The invented stories mostly concern special transactions such as (fictitious) corporate acquisitions or other lucrative purchases of, for example, patent rights, real estate, or machinery. As part of the story, (invented) reasons are given for transferring a large sum of money to a foreign bank account. Increasingly, fraudsters also use domestic bank accounts which they are able to access thanks to another fraud scenario, and from which they can then transfer the money overseas.

Fraudsters obtain information via social engineering and hacking

In addition to easily accessible public sources such as the Bundesanzeiger (Federal Gazette) and German commercial register, criminals use two rather more digital approaches: social engineering and hacking. Social engineering involves, among other things, spying out employees’ personal details on social networks to find out more about their jobs, professional interests, CVs, attendance at conferences, and further training courses – and to identify their contacts.

Knowing this information enables the crooks to make precisely targeted, confidence-inspiring contact with their potential victims by phone or e-mail. In addition to direct hacking, they also take advantage of information leaks resulting from over-liberal settings in widely used communication software such as Microsoft Teams, Skype, Slack and similar apps, that release details of employees’ availability or out-of-office status to third parties.

Selected prophylactic recommendations – prioritising prevention rather than reaction

  • Test, adjust and secure business processes – and provide employees with full training.
  • Use data analytics to continuously detect and eliminate attempts to bypass or deviate from corporate processes.
  • Give employees (especially those involved in risk management, internal audit and management, or any employee with access to highly sensitive information, or with high-level authorisations) specific training in cybercrime and social engineering.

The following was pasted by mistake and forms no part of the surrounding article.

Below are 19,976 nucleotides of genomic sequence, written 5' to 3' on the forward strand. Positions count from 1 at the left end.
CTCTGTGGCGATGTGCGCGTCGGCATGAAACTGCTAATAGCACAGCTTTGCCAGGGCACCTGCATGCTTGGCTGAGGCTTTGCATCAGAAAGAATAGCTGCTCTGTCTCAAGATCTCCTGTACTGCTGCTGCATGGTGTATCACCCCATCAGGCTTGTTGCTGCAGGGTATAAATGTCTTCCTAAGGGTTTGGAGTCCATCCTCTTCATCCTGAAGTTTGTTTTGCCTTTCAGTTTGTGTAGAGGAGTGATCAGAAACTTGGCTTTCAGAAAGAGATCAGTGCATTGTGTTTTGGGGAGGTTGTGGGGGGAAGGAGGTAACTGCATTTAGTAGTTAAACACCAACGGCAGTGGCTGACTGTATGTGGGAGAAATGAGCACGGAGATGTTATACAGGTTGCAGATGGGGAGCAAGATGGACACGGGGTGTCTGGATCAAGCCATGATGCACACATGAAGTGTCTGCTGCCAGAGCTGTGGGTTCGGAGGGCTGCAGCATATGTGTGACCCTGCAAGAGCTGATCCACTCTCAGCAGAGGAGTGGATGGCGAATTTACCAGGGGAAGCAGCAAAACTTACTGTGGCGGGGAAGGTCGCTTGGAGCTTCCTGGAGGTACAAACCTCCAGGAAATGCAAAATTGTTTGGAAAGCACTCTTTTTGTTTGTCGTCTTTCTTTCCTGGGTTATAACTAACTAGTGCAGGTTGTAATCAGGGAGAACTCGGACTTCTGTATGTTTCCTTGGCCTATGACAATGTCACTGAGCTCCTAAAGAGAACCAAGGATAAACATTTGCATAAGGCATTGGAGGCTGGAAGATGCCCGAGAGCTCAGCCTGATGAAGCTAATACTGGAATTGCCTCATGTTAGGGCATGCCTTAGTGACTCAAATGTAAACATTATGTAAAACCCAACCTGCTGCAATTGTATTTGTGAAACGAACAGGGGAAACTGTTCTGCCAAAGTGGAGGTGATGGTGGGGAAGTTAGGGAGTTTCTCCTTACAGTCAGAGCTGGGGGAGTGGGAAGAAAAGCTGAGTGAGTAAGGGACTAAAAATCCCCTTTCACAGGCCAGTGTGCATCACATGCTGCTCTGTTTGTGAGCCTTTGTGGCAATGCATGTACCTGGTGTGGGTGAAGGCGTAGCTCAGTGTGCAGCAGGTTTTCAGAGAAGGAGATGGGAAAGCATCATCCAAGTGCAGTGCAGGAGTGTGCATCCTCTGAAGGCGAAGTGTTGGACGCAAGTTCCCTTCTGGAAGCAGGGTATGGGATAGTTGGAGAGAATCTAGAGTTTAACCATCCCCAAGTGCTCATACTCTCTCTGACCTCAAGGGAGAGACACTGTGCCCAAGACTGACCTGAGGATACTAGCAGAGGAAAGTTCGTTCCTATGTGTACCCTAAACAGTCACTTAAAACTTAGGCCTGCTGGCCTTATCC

• Make senior and top management aware of how much easier it is to engage in identity theft when employees are given permission to bypass corporate processes.
  • Activate IT mechanisms that make it easy for users to identify external content.
  • Review all corporate information published or released externally, especially details of employees’ availability or absences.
  • Set up regular training courses covering attacks; this should include an emergency routine similar to those used for annual fire drills, or for testing spam e-mail.

Bottom line

It is important to realise that prevention of the latest scams and frauds is becoming increasingly complex. To cope with this complexity, companies must implement an interlocking web of interdisciplinary preventive measures. In addition to conventional process controls, preventive (data) analytics, a supporting IT infrastructure, and appropriate organisational changes, preventive training courses in risk management or internal audit/fraud management are also highly advisable. These courses educate participants in the details of data and information security, social engineering attacks, false identities, forgery detection and forensic data analytics, as well as making them aware of data-focused screening and audit procedures.


To make this text easier to read, it uses the masculine form to represent all genders.